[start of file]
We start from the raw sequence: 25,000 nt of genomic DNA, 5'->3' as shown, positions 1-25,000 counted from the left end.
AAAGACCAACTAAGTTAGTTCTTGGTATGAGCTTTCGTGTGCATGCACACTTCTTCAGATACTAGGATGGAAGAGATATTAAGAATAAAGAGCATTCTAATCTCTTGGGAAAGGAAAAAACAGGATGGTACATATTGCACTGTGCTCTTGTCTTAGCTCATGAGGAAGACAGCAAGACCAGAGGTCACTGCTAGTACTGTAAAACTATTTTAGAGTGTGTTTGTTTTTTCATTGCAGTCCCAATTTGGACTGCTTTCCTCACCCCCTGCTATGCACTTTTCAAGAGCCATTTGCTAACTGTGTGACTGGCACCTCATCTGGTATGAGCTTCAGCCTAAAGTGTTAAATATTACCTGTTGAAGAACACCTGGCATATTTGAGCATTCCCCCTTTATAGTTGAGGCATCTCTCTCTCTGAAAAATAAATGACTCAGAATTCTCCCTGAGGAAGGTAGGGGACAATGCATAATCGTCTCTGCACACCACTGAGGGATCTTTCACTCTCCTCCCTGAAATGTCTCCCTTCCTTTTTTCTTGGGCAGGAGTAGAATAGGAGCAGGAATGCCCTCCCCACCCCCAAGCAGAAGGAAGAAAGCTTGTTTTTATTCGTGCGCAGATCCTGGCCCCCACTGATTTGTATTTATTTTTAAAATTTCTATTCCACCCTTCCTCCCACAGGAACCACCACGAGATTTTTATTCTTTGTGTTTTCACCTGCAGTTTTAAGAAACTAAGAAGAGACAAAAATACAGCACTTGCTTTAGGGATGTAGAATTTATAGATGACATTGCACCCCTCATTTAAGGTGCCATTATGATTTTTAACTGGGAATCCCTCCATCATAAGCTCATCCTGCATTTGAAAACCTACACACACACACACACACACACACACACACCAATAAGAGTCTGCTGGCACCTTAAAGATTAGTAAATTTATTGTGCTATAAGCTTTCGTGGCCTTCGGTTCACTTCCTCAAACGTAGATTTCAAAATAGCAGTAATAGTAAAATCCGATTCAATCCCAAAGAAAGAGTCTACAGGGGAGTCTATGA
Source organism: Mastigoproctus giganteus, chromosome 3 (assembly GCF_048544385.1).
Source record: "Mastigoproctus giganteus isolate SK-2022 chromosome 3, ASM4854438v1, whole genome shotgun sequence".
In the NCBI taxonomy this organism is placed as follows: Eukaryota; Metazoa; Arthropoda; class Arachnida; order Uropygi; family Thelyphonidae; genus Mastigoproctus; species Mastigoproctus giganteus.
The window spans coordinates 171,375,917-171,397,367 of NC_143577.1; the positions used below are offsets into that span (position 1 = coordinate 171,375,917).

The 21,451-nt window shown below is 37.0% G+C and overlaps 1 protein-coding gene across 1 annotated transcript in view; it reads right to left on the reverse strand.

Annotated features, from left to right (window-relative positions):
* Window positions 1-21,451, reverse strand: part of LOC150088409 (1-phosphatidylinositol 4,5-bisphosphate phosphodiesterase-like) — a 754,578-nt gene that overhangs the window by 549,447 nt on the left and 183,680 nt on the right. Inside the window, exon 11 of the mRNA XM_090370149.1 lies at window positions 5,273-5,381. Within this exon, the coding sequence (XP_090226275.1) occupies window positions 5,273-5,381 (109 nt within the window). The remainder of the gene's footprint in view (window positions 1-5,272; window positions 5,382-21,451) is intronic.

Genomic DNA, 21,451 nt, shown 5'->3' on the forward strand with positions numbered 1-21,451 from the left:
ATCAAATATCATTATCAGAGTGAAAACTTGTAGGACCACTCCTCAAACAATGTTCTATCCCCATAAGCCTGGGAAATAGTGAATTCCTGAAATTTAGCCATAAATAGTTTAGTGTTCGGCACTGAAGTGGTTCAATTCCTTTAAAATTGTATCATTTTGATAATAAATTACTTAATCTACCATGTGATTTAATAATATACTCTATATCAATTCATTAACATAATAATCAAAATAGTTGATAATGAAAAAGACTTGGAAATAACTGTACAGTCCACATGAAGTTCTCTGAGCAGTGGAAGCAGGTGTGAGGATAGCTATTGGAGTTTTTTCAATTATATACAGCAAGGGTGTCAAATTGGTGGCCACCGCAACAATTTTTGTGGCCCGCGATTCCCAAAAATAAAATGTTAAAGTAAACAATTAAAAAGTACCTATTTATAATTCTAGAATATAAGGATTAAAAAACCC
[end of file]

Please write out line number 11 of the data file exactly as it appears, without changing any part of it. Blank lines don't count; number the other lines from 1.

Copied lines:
ATCAAATATCATTATCAGAGTGAAAACTTGTAGGACCACTCCTCAAACAATGTTCTATCCCCATAAGCCTGGGAAATAGTGAATTCCTGAAATTTAGCCATAAATAGTTTAGTGTTCGGCACTGAAGTGGTTCAATTCCTTTAAAATTGTATCATTTTGATAATAAATTACTTAATCTACCATGTGATTTAATAATATACTCTATATCAATTCATTAACATAATAATCAAAATAGTTGATAATGAAAAAGACTTGGAAATAACTGTACAGTCCACATGAAGTTCTCTGAGCAGTGGAAGCAGGTGTGAGGATAGCTATTGGAGTTTTTTCAATTATATACAGCAAGGGTGTCAAATTGGTGGCCACCGCAACAATTTTTGTGGCCCGCGATTCCCAAAAATAAAATGTTAAAGTAAACAATTAAAAAGTACCTATTTATAATTCTAGAATATAAGGATTAAAAAACCC